Aim: To establish the histological and immunohistochemical parameters that are helpful in recognising temporal arteritis in patients who have been treated with steroids before biopsy, and to analyse the clinical features and correlate them with the histological findings.
Methods: A retrospective review of charts of 35 patients treated with steroids before obtaining temporal artery biopsy specimens, spanning a 11-year period from 1995 to 2005. The study was conducted at the Ophthalmic Pathology Laboratory, Cullen Eye Institute, Houston, Texas, USA. The clinical features were evaluated and correlated with the histopathological findings. Each case was evaluated with respect to age, sex, race, clinical findings, erythrocyte sedimentation rate, corticosteroid dosage (oral versus intravenous) and the duration of treatment. The time interval between obtaining the biopsy specimen and the onset of steroid treatment was carefully recorded for each patient. In selected cases, histiocytic markers (CD-68 and HAM-56) were used to identify the presence of epithelioid histiocytes, which characterises a granulomatous inflammation. Other immunohistochemical studies (CD3, CD20, CD4, CD8, CD45RO, CD45RA and S-100 protein) were performed in selected cases to characterise the inflammatory cells.
Results: The three most reliable histopathological parameters of corticosteroid-treated temporal arteritis are the following: (1) complete or incomplete mantle of lymphocytes and epithelioid histiocytes located between the outer muscular layer and the adventitia; (2) large circumferential defects in the elastic lamina (best seen with the Movat’s pentachrome); and (3) absent or few small multinucleated giant cells. In some cases the main artery appears normal, whereas the primary branches show evidence of a healing arteritis. The histological findings vary according to the duration of treatment before obtaining the biopsy specimen.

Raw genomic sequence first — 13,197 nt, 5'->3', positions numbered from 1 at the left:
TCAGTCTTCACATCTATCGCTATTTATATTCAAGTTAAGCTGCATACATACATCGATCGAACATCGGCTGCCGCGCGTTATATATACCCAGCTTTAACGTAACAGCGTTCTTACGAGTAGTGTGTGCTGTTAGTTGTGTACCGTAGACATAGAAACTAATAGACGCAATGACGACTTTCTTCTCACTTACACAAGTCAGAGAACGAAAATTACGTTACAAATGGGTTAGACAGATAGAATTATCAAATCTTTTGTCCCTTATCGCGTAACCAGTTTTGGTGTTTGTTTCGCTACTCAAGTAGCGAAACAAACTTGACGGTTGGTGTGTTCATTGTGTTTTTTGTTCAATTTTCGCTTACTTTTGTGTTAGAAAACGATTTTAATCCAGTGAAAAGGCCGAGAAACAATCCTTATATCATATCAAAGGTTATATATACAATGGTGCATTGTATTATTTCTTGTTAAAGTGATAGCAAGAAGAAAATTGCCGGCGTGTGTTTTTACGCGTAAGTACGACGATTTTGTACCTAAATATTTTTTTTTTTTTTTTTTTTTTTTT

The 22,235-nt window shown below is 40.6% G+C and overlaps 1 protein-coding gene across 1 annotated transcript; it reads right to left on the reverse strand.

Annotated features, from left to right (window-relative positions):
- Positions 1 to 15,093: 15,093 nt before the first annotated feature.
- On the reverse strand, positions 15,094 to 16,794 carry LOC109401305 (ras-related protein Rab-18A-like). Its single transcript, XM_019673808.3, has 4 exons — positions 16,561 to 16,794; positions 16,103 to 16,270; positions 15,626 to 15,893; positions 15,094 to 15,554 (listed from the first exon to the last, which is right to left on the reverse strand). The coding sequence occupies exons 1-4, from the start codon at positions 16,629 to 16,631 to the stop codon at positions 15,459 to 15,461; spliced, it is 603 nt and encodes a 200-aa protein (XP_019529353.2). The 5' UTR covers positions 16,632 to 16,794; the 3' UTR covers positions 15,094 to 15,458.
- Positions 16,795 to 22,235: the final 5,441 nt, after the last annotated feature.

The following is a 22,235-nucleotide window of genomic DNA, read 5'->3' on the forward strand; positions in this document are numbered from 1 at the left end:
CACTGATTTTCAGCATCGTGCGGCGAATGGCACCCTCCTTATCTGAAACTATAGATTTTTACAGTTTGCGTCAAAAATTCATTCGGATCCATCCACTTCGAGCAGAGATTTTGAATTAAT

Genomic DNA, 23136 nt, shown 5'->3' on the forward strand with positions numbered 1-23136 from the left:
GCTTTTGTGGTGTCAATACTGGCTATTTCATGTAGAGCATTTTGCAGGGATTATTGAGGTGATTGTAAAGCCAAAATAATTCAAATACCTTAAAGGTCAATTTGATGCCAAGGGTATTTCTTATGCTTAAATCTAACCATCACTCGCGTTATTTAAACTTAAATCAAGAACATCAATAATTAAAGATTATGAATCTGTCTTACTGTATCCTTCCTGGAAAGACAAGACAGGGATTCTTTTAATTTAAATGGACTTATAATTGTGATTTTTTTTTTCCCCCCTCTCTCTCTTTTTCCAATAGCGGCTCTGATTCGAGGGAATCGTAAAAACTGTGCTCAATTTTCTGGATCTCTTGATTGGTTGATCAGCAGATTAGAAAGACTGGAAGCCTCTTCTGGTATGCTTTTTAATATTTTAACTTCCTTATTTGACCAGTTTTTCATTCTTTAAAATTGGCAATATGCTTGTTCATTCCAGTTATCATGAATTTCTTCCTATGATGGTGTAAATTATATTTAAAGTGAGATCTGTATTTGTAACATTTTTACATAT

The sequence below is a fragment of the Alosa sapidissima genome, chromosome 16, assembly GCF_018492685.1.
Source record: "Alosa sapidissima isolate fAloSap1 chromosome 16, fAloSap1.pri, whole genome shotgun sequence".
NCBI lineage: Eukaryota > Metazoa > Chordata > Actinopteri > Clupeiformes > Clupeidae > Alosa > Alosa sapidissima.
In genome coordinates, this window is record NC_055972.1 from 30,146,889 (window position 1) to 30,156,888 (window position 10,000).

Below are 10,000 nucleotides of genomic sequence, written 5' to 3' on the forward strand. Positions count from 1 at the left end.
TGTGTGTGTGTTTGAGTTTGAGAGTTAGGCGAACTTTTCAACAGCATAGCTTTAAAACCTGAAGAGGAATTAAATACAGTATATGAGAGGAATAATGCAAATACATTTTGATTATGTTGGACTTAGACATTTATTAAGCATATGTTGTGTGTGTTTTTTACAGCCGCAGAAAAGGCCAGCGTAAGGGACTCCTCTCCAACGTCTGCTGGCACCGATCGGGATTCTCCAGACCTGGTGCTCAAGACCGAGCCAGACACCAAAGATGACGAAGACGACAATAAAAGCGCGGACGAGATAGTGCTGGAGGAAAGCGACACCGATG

Conclusion: Striking histological differences can be recognised objectively between patients with active (untreated) giant cell arteritis and patients who have been treated with corticosteroids. The earliest histopathological changes were detected by the end of the first week after steroid treatment (usually after day 4 to the end of the first week). The histological findings were more difficult to recognise at 2–3 months after steroid treatment. Ophthalmic and general pathologists should be able to recognise this entity on the basis of the histological findings including the special stains and results of immunohistochemical studies (CD-68 and HAM-56).
- GCA, giant cell arteritis
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Published Online First 20 September 2006
RLF is the recipient of the Senior Investigator Award from Research to Prevent Blindness, New York, New York, USA.
Funding: This study was supported in part by grants from the Retina Research Foundation, Houston, Texas, USA,and Research to Prevent Blindness, New York, New York, USA.